One of my life's obsessions is the strange book that begins as such:
riverrun, past Eve and Adam's, from swerve of shore to bend
of bay, brings us by a commodius vicus of recirculation back to
Howth Castle and Environs.
Sir Tristram, violer d'amores, fr'over the short sea, had passen-
core rearrived from North Armorica on this side the scraggy
isthmus of Europe Minor to wielderfight his penisolate war: nor
had topsawyer's rocks by the stream Oconee exaggerated themselse
to Laurens County's gorgios while they went doublin their mumper
all the time: nor avoice from afire bellowsed mishe mishe to
tauftauf thuartpeatrick: not yet, though venissoon after, had a
kidscad buttended a bland old isaac: not yet, though all's fair in
vanessy, were sosie sesthers wroth with twone nathandjoe. Rot a
peck of pa's malt had Jhem or Shen brewed by arclight and rory
end to the regginbrow was to be seen ringsome on the aquaface.
The fall (bababadalgharaghtakamminarronnkonnbronntonner-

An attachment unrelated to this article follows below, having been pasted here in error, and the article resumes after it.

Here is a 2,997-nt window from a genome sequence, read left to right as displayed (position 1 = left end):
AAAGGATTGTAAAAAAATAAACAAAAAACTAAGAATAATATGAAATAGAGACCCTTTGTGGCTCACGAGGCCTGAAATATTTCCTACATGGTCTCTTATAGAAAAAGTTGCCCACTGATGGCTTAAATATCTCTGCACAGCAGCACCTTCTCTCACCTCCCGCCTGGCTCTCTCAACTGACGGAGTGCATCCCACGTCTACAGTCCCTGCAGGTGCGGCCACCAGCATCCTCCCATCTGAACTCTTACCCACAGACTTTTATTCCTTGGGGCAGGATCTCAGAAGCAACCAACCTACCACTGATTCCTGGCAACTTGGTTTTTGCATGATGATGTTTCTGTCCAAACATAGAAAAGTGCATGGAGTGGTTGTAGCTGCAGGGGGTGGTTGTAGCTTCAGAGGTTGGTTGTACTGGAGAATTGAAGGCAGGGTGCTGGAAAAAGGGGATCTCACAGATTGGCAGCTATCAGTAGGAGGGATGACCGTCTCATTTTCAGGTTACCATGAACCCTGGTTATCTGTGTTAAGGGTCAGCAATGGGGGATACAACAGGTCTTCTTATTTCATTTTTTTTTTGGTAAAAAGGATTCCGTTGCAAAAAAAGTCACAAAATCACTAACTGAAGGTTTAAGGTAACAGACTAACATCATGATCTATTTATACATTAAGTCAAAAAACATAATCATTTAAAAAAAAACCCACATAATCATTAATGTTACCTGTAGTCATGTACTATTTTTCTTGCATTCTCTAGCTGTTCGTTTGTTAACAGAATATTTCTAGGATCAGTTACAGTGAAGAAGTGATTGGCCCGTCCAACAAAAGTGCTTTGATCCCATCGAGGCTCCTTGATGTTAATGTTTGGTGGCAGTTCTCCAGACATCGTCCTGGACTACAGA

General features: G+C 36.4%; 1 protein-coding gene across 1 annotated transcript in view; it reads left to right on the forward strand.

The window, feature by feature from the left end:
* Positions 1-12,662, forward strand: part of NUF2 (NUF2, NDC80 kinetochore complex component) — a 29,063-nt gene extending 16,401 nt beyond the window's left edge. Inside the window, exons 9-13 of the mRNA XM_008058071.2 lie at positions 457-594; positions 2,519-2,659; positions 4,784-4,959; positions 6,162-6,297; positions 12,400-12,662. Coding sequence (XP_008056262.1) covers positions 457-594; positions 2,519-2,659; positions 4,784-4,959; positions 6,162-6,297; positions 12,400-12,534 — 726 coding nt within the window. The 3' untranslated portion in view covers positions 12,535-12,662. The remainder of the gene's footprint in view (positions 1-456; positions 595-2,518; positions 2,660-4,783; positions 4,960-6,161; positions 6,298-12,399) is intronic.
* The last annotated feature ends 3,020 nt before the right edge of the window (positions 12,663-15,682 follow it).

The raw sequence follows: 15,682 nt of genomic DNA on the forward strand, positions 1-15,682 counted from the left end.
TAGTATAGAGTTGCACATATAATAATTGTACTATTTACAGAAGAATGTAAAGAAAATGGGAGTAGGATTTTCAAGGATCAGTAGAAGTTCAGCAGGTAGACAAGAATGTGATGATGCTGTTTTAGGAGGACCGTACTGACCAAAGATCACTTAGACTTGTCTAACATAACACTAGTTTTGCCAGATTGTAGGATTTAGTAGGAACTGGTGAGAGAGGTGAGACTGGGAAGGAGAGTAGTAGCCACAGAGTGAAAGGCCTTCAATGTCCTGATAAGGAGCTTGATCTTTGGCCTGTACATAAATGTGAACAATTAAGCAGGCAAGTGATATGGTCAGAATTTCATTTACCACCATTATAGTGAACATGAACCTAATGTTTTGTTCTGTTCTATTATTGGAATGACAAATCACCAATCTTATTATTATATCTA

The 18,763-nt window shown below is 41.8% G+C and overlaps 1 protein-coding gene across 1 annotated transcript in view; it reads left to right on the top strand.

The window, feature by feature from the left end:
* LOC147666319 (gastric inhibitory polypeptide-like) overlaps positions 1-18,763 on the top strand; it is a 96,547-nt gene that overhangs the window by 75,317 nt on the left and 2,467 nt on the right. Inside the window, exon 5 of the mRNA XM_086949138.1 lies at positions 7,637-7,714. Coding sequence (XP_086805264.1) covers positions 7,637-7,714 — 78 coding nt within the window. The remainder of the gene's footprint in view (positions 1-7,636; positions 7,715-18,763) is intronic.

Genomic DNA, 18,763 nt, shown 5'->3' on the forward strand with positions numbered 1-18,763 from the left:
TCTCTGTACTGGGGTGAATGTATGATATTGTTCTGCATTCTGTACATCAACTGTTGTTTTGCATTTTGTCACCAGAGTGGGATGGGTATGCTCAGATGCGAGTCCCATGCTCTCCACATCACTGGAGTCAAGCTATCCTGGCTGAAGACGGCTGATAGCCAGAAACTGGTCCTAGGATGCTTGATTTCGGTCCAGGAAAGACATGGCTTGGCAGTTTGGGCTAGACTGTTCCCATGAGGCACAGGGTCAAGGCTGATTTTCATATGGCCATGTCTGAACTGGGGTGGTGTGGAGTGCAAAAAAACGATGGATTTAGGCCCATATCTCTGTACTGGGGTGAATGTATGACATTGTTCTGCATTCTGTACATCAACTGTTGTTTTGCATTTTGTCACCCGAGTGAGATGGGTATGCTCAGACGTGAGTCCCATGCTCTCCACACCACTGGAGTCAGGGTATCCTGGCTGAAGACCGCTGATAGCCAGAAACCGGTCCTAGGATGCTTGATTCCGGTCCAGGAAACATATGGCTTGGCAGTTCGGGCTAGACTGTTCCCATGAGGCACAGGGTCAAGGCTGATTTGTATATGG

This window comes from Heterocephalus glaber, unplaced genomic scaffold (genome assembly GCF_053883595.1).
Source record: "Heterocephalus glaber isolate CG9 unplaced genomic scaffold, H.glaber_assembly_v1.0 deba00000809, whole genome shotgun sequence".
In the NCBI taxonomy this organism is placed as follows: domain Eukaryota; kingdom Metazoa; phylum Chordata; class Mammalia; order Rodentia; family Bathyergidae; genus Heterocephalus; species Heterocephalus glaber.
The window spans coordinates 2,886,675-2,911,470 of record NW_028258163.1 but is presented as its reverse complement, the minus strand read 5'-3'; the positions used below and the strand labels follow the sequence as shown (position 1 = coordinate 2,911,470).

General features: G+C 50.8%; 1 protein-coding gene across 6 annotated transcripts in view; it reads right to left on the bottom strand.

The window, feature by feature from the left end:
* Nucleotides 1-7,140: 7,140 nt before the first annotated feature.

nuk!) of a once wallstrait oldparr is retaled early in bed and later
on life down through all christian minstrelsy. The great fall of the
offwall entailed at such short notice the pftjschute of Finnegan,
erse solid man, that the humptyhillhead of humself prumptly sends
an unquiring one well to the west in quest of his tumptytumtoes:
and their upturnpikepointandplace is at the knock out in the park
where oranges have been laid to rust upon the green since dev-
linsfirst loved livvy.
One of the first things I did in grad school was to book a trip to the local rare books library that contains the notebooks that Joyce used when writing Finnegans Wake. I ended up writing a long, rambling essay about Joyce and Bruno that was far less professional than anything I've written since (probably another way of saying it was more eros than thanatos!), but which I've considered returning to as of late. Did Joyce escape up his own fundament in this book? I don't know. One thing I've found is that it's a lot funnier than it seems at first. Certain sections of the book are funnier than anything else I've read. But, it's bewildering too. I think it's worth it though.